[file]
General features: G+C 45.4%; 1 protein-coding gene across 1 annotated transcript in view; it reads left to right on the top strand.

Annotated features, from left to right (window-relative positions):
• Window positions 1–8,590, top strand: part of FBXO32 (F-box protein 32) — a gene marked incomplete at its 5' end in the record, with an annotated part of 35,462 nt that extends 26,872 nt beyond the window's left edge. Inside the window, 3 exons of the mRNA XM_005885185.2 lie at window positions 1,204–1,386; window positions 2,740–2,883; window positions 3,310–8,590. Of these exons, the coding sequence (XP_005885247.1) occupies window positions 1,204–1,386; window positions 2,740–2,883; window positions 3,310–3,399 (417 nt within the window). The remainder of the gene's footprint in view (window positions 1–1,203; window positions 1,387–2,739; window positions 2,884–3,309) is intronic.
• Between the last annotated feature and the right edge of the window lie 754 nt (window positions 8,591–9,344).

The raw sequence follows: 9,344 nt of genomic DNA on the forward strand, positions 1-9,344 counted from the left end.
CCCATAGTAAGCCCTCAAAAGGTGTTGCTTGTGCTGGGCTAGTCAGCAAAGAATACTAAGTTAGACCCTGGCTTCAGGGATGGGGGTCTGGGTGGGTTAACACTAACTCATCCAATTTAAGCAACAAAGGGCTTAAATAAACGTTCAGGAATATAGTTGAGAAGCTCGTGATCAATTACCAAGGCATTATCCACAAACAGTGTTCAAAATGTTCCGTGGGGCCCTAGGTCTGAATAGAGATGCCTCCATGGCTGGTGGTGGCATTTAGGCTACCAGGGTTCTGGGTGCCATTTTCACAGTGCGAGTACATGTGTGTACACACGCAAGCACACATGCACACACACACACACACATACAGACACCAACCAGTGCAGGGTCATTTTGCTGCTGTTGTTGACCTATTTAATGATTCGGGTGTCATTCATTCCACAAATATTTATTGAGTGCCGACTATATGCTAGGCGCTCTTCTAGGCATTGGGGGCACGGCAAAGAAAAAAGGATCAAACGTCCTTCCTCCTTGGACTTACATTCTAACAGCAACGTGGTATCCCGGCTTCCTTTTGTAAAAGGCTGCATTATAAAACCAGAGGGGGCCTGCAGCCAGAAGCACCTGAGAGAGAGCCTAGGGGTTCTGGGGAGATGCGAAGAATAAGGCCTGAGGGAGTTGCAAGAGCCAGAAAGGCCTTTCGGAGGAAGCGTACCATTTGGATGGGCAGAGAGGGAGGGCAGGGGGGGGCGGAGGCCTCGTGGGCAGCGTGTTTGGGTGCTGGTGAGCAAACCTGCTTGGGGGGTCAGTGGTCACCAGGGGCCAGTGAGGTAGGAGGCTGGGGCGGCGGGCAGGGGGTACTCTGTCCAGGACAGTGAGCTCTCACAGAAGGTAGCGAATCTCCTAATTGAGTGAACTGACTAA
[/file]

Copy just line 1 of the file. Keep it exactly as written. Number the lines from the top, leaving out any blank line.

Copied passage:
General features: G+C 45.4%; 1 protein-coding gene across 1 annotated transcript in view; it reads left to right on the top strand.